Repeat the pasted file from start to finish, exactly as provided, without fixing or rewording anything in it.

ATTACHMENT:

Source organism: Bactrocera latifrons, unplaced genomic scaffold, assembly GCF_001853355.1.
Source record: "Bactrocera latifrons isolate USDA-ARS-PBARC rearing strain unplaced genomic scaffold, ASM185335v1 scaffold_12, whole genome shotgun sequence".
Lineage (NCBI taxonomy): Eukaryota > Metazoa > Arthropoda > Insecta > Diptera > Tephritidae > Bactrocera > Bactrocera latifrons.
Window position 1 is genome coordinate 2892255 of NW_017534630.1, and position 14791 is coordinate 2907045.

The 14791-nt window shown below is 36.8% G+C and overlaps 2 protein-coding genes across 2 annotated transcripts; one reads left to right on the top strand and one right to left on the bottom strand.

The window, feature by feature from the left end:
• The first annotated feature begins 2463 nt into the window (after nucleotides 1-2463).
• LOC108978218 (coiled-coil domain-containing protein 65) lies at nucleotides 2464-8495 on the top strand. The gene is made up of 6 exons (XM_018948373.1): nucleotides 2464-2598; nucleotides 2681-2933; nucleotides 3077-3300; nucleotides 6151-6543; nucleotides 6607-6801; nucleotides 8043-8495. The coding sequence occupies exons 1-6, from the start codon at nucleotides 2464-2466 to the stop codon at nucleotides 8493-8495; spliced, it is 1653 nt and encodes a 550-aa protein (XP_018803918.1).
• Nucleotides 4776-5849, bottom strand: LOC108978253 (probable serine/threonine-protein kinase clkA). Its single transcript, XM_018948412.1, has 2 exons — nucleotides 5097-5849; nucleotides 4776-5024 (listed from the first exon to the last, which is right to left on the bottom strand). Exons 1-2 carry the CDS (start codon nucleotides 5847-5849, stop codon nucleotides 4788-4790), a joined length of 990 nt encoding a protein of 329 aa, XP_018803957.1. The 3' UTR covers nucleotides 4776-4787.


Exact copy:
Source organism: Bactrocera latifrons, unplaced genomic scaffold, assembly GCF_001853355.1.
Source record: "Bactrocera latifrons isolate USDA-ARS-PBARC rearing strain unplaced genomic scaffold, ASM185335v1 scaffold_12, whole genome shotgun sequence".
Lineage (NCBI taxonomy): Eukaryota > Metazoa > Arthropoda > Insecta > Diptera > Tephritidae > Bactrocera > Bactrocera latifrons.
Window position 1 is genome coordinate 2892255 of NW_017534630.1, and position 14791 is coordinate 2907045.

The 14791-nt window shown below is 36.8% G+C and overlaps 2 protein-coding genes across 2 annotated transcripts; one reads left to right on the top strand and one right to left on the bottom strand.

The window, feature by feature from the left end:
• The first annotated feature begins 2463 nt into the window (after nucleotides 1-2463).
• LOC108978218 (coiled-coil domain-containing protein 65) lies at nucleotides 2464-8495 on the top strand. The gene is made up of 6 exons (XM_018948373.1): nucleotides 2464-2598; nucleotides 2681-2933; nucleotides 3077-3300; nucleotides 6151-6543; nucleotides 6607-6801; nucleotides 8043-8495. The coding sequence occupies exons 1-6, from the start codon at nucleotides 2464-2466 to the stop codon at nucleotides 8493-8495; spliced, it is 1653 nt and encodes a 550-aa protein (XP_018803918.1).
• Nucleotides 4776-5849, bottom strand: LOC108978253 (probable serine/threonine-protein kinase clkA). Its single transcript, XM_018948412.1, has 2 exons — nucleotides 5097-5849; nucleotides 4776-5024 (listed from the first exon to the last, which is right to left on the bottom strand). Exons 1-2 carry the CDS (start codon nucleotides 5847-5849, stop codon nucleotides 4788-4790), a joined length of 990 nt encoding a protein of 329 aa, XP_018803957.1. The 3' UTR covers nucleotides 4776-4787.